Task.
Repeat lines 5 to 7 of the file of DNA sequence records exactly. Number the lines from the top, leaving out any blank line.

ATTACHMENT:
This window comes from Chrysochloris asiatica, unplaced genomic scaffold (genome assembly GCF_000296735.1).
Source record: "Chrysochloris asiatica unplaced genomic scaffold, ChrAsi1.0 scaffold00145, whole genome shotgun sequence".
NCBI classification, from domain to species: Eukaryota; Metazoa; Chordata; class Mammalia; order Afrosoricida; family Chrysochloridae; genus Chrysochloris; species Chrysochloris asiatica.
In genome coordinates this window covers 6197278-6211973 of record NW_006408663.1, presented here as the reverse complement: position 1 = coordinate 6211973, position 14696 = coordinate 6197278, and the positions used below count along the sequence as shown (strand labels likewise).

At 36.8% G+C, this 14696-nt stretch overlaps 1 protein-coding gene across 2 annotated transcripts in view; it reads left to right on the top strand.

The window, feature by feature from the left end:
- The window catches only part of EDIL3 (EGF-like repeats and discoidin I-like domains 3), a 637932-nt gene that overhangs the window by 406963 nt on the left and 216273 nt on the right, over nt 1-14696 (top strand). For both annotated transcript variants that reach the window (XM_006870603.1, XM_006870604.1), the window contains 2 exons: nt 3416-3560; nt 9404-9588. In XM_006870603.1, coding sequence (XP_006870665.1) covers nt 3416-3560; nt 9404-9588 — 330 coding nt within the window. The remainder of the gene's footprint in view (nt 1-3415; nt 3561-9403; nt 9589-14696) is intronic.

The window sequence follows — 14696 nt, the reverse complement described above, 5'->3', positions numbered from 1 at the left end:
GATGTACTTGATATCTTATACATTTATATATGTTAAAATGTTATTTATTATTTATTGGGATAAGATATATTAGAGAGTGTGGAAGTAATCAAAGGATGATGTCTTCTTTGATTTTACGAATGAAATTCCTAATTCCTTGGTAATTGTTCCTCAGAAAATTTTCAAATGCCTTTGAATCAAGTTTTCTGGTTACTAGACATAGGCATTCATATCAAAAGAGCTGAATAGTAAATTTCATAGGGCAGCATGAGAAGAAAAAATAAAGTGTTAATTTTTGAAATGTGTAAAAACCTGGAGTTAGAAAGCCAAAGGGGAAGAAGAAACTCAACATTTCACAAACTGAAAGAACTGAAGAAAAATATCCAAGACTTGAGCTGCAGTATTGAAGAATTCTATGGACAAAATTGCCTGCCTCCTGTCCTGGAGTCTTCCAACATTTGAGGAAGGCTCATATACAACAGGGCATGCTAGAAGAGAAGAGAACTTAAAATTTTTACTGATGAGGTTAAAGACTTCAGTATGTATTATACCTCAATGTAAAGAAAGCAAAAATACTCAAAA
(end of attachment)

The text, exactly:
At 36.8% G+C, this 14696-nt stretch overlaps 1 protein-coding gene across 2 annotated transcripts in view; it reads left to right on the top strand.

The window, feature by feature from the left end:
- The window catches only part of EDIL3 (EGF-like repeats and discoidin I-like domains 3), a 637932-nt gene that overhangs the window by 406963 nt on the left and 216273 nt on the right, over nt 1-14696 (top strand). For both annotated transcript variants that reach the window (XM_006870603.1, XM_006870604.1), the window contains 2 exons: nt 3416-3560; nt 9404-9588. In XM_006870603.1, coding sequence (XP_006870665.1) covers nt 3416-3560; nt 9404-9588 — 330 coding nt within the window. The remainder of the gene's footprint in view (nt 1-3415; nt 3561-9403; nt 9589-14696) is intronic.